My winter mantra is, “It’s All About the Hands and Feet” and this certainly holds true the older I get. Warmth packets are a concession to advancing age.
Oct 6, 2018 at 2:42 pm #3558677
- This reply was modified 7 months, 2 weeks ago by Tipi Walter.
Paul WagnerBPL Member
@balzaccomLocale: Wine Country
Alpaca socks, purchases in a Street market in Peru for $5. AmazingOct 6, 2018 at 3:08 pm #3558679
Jerry AdamsBPL Member
@retiredjerryLocale: Oregon and Washington
If your body is a little short of enough heat to keep the core warm, then heat (blood) will be restricted to the feet and hands so they’ll get cold
My feet were a little cold so I wore booties, then I got a warmer sleeping bag and I didn’t need to wear the booties
Or, like they say, “if your feet are cold, put on a hat”
But wearing booties is a good solution too, maybe lighter than a heavier sleeping bag.Oct 6, 2018 at 3:30 pm #3558686
d kBPL Member
“My feet are like furnaces”
Mine, on the other hand, are like small refrigeration units.Dec 5, 2018 at 7:20 pm #3567562
Diane “Piper” SoiniBPL Member
@sbhikesLocale: Santa Barbara
I have discovered the cure for being cold. It’s called menopause. It can be 20 degrees, my water bottles are freezing out in the vestibule, I’m shivering and my feet are frozen and then suddenly…! Emergency! Throw my sleeping bag off and relish the delight of the cool air against my skin. Then suddenly…! Emergency! Throw the sleeping bag back on before I freeze to death. Good times.Dec 6, 2018 at 4:13 am #3567738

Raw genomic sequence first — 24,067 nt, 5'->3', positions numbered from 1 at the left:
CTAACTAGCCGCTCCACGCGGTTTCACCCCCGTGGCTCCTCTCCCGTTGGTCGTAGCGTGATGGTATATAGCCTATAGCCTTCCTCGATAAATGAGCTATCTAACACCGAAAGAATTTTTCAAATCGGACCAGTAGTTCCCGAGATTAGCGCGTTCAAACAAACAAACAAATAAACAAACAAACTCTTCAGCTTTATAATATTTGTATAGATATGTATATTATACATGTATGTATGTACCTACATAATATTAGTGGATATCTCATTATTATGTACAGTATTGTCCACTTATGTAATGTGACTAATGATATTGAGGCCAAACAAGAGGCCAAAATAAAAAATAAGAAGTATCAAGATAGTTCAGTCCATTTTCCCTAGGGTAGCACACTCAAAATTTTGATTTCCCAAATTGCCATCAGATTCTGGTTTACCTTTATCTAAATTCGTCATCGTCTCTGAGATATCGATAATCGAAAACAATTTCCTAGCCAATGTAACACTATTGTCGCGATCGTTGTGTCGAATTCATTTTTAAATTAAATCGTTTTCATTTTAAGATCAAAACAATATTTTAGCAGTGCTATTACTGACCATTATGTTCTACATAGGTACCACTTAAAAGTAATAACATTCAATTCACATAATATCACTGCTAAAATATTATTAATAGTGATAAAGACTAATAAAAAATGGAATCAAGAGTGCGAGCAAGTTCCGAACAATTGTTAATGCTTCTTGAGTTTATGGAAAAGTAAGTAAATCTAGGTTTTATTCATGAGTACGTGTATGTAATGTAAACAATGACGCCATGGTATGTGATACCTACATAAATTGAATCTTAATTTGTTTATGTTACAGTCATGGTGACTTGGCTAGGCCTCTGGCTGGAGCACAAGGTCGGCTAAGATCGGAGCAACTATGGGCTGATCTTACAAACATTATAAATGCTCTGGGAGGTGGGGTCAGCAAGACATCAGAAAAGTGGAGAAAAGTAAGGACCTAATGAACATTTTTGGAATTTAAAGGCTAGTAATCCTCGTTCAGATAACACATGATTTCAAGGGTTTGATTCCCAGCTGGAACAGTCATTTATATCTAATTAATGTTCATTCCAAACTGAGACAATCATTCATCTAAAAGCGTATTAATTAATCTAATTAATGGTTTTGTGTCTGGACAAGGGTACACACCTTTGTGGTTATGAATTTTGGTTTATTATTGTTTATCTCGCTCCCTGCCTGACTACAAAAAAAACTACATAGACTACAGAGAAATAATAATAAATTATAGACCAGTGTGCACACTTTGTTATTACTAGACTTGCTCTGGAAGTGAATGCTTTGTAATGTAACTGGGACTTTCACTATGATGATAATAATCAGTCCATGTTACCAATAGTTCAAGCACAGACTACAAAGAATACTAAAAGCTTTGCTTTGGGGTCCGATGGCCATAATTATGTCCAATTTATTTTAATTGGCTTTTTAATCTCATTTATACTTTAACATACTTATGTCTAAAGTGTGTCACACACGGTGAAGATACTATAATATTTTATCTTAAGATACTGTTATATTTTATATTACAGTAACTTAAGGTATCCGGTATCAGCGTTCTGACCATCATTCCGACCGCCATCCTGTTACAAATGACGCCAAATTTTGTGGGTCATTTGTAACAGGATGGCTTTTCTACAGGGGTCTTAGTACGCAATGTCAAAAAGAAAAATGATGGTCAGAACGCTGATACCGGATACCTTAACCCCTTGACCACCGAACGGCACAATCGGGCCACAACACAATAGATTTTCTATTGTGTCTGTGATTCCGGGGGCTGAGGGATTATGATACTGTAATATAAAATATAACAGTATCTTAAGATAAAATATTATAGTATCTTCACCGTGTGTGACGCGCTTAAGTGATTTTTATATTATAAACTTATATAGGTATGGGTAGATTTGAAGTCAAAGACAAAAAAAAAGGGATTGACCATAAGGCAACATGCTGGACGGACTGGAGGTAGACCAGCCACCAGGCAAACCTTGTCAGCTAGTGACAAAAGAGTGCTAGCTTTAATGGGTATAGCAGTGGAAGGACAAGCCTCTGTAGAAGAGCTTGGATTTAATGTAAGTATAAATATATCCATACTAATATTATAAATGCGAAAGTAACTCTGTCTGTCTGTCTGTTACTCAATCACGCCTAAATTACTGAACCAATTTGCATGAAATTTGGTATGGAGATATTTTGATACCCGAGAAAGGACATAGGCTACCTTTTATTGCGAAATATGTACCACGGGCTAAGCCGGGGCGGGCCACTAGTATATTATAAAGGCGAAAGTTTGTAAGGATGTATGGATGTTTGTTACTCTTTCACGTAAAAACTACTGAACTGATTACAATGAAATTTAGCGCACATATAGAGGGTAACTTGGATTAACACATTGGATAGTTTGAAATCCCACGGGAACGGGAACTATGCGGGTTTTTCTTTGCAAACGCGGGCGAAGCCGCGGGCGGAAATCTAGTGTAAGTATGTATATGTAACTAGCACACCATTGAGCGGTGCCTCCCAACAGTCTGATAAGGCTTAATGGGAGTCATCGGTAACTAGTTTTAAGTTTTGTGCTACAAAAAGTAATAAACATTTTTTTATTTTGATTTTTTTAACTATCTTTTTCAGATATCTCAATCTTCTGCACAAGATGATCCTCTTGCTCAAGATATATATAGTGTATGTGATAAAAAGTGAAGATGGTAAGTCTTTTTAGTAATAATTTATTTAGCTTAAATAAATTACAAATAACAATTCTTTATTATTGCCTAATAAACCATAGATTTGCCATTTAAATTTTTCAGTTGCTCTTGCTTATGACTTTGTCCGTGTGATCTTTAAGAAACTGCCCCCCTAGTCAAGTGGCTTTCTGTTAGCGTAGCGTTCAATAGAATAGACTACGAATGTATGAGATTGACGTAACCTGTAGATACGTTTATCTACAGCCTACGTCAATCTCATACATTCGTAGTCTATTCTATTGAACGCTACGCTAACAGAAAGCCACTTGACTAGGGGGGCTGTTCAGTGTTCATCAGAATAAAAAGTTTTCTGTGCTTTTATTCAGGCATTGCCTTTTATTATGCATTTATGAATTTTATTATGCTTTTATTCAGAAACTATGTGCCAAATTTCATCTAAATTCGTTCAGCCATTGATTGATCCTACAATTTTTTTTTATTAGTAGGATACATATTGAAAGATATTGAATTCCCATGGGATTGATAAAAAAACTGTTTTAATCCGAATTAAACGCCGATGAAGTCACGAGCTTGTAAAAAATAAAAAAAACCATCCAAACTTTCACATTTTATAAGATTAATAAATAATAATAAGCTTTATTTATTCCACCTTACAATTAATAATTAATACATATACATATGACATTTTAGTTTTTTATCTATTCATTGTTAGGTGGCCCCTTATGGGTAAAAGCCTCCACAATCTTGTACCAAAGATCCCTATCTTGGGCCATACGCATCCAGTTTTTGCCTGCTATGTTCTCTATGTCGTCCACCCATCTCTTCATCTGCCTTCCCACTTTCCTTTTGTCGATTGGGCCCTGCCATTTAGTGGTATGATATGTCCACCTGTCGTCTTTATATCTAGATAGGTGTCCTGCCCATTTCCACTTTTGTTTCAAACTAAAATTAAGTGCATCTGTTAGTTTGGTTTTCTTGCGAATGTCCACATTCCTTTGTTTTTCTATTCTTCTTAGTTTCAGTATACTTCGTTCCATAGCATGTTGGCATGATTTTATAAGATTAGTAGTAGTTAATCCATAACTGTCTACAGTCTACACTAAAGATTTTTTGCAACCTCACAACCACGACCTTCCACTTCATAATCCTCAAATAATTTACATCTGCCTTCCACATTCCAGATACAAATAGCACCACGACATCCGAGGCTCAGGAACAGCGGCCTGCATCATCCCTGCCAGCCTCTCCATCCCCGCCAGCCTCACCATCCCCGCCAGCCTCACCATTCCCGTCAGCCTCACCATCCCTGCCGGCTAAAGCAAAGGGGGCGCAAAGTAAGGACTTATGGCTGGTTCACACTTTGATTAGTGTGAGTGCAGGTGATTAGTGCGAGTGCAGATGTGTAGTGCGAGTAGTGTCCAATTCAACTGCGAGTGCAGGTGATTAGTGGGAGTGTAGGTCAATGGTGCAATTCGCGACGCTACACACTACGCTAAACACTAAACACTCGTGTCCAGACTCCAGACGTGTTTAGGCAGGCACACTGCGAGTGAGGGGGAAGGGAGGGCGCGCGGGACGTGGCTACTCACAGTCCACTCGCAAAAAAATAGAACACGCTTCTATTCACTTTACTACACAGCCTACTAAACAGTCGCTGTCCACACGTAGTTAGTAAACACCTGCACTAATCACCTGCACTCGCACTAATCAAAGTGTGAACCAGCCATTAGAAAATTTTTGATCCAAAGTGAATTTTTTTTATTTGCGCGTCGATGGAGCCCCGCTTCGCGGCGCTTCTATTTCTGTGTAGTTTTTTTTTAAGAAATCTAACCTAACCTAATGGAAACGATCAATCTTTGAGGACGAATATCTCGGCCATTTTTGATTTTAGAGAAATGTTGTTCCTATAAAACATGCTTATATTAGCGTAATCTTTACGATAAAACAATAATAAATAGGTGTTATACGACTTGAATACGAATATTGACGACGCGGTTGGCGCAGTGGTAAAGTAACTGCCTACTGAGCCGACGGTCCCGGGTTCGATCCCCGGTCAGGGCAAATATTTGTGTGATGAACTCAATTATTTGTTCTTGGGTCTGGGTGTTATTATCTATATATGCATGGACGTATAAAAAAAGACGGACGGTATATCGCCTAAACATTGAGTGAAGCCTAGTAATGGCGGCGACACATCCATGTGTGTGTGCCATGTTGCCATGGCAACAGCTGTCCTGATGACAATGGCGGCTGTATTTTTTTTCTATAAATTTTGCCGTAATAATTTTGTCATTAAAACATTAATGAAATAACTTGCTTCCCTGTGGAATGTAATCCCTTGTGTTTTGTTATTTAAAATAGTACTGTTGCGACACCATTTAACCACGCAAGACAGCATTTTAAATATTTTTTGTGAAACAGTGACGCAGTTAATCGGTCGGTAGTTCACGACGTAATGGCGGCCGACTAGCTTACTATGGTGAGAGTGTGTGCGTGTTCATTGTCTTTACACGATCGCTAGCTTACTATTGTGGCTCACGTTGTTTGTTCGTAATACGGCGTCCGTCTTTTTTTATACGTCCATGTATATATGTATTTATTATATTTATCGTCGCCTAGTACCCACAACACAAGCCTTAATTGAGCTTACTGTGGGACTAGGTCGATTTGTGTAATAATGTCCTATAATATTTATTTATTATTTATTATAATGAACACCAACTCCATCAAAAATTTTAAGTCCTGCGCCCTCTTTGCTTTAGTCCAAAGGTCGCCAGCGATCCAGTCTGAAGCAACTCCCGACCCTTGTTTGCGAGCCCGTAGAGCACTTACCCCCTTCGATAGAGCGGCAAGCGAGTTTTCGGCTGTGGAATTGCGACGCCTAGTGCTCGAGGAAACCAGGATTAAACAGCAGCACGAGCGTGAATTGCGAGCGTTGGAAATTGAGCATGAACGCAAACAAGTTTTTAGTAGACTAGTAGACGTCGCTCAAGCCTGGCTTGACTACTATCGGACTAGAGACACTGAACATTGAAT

Jenny ABPL Member
@jenniferaLocale: Front Range
Diane, yeah…been there. Mixed blessing!
Interestingly, one of the big selling points for many of the big name sleeping bag manufacturers for their womens’ bags is more insulation in the toebox and torso areas, since studies have supposedly shown that our extremities tend to lose heat more quickly when we get cold, which I interpret as keeping the babies alive and to heck with the carrier. That’s well and good, but as others have commented, if your feet are already ice cubes when you get into a sleeping bag, you are just insulating ice cubes, not warming them. I have successfully used the air-activated hotpocket things on occasion, but I prefer to jog in place or do jumping jacks before climbing into my bag for the night, just to get circulation going. That helps as much as anything.Dec 6, 2018 at 9:33 pm #3567834
D MBPL Member
@farwalkerLocale: What, ME worry?
Hot water in a bottle….SUCH luxury!! :-)) I’ve always been “popsicle toes”.Dec 7, 2018 at 1:53 am #3567877
Shane CBPL Member
I think hot bottle is the best option if you have the fuel to spare, I always carry a fresh hot hand pack for emergency but have never had to use one.Apr 5, 2019 at 3:06 pm #3587156
steven wBPL Member
Dale Wambaugh is right, its easy(for manufactors) to add insulation to help problem areas but you are wrong if you think its not being done.